I was itching to drop the needle and listen. I had to wait a little longer as Brian and Bill struggled to get the speakers level on the thick carpet / underpaid in the Audio Element listening room. But after a little messing around, and some jokes about speaker “azimuth” we were ready to roll.

My listening broke down into two sessions. The official presentation and then my quiet time listening that I did the following day with my own test tracks. 

Manufacturers Official Presentation

Bill Peugh kicked off the demo. I guess he hasn’t jumped on the streaming bandwagon and came equipped with a bunch of CDs and SACDs.  Fortunately Brian had a dCS Scarlatti Transport lying around that was used that sent its feed over dual AES cables from Transparent Cable to a new shiny dCS Bartók DAC.

Bill kicked off the evening with a J.S. Bach played by a trio Yo Yo Ma (Cello), Edgar Meyer (Bass), Chris Thile (Mandolin). The system demonstrated natural tonality across the instruments and precision placement of each of the trio. You don’t expect to a hear a mandolin but was perfectly placed just like you were sitting in that beautiful hall. Although played from a CD during the demo, I later discovered it is available as well on TIDAL Masters. Give it a listen.

Later in the demo, in usual Wilson style, we listened to some dynamic chamber music from Paavo Jarvi playing Stravinsky (Le Histoire du Soldat). The piece has some extreme dynamics, demonstrating the systems ability to keep all of the instruments in place… just the way we want.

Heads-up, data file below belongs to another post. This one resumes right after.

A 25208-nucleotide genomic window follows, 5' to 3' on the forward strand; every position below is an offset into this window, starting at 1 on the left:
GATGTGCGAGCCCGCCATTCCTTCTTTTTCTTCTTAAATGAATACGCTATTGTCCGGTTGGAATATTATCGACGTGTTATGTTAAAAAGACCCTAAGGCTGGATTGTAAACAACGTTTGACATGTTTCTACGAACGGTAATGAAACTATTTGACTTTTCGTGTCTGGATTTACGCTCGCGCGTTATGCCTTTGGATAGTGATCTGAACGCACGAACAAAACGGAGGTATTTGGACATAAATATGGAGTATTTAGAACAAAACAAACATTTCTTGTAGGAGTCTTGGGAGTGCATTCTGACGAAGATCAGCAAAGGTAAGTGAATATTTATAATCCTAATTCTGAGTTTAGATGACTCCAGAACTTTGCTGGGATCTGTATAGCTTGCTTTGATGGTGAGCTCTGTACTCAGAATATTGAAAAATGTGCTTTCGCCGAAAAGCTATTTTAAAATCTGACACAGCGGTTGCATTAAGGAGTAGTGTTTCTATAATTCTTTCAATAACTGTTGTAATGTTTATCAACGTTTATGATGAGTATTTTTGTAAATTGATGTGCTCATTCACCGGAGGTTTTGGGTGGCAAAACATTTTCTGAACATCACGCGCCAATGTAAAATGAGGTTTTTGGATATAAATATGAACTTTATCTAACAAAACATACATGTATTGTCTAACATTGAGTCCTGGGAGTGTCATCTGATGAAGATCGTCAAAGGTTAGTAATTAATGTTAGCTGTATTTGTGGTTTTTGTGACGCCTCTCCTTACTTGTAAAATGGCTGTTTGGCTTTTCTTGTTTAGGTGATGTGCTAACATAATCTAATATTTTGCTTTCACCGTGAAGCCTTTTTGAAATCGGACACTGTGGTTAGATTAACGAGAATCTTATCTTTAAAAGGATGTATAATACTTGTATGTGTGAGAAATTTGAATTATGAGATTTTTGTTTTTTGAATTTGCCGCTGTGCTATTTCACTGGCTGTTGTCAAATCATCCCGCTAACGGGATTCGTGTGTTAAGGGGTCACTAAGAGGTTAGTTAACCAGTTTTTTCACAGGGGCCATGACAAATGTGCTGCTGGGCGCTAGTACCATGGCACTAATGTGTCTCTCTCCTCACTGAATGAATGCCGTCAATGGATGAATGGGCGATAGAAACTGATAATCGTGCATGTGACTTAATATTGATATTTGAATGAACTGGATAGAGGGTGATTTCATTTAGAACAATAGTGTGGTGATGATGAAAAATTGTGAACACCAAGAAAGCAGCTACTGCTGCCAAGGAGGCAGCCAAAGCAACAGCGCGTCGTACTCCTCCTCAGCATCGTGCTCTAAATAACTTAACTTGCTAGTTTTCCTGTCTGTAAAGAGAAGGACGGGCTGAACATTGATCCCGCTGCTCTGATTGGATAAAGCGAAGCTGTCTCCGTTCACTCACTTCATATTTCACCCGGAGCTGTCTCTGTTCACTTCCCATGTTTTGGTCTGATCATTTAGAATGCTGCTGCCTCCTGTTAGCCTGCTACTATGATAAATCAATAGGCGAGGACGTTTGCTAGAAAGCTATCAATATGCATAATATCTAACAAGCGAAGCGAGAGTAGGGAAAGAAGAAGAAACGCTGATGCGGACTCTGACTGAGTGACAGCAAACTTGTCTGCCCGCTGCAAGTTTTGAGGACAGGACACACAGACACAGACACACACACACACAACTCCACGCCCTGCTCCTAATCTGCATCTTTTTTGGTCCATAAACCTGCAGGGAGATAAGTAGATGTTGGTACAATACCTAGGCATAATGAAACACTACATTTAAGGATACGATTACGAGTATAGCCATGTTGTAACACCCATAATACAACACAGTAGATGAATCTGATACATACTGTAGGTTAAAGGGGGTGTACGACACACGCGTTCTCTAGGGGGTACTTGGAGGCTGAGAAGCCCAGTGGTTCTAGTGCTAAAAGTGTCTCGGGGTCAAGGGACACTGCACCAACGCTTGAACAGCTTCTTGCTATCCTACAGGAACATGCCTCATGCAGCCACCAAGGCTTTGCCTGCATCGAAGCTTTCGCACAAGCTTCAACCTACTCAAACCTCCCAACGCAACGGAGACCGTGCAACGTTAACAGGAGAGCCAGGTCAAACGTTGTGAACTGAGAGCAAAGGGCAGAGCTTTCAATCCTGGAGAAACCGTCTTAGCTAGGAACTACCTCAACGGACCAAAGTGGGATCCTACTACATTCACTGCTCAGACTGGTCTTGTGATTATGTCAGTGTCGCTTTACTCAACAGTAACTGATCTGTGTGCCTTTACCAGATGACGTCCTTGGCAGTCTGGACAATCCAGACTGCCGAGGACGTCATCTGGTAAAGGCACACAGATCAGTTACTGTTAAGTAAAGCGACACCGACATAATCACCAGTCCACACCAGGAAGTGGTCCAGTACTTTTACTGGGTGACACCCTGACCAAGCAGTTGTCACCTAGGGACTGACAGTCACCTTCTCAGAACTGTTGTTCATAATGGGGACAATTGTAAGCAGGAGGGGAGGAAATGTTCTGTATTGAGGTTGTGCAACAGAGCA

Bill closed out his demonstration with Dean Martin from the “Dream with Dean” album playing “If you Were the only Girl (In the World)”. No matter if you love or hate the track, the romantic reproduction of Dean’s voice painted on a black background, whisked you away.

Luke Manley continued and dropped the needle on some tasty LPs through an all VTL gear system that followed the Giro AMG turntable.

My favorite was a special pressing of Myung-Whun Chung. If you can find it, I highly recommend it. I am happy to report that I purchased the last copy that I could find available on discogs.com 10 minutes after Luke’s demo. No its not for sale…

Listening Part 2 – Mohammed Quiet Time with Wilson Audio Sasha DAW and Bartók

The prepared demo was great as always. But as impressive as it can be, its hard to know JUST how good the Sasha DAW / dCS Bartók / VTL sounds until you can get in quality time with music & tracks that you know.  On Saturday morning, I managed to  arrive early prior to experience about 2 hours of listening before the mad dash.

Since I didn’t bring any LPs with me, my session was 100% digital using Roon / TIDAL all played through the dCS Bartók DAC. 

For dCS aficionados, the dCS Bartók was set to use Filter 3 for everything I was listening to, and Filter 5 for DSD / DXD, since that is what I personally prefer and what I am used to listening to in my room.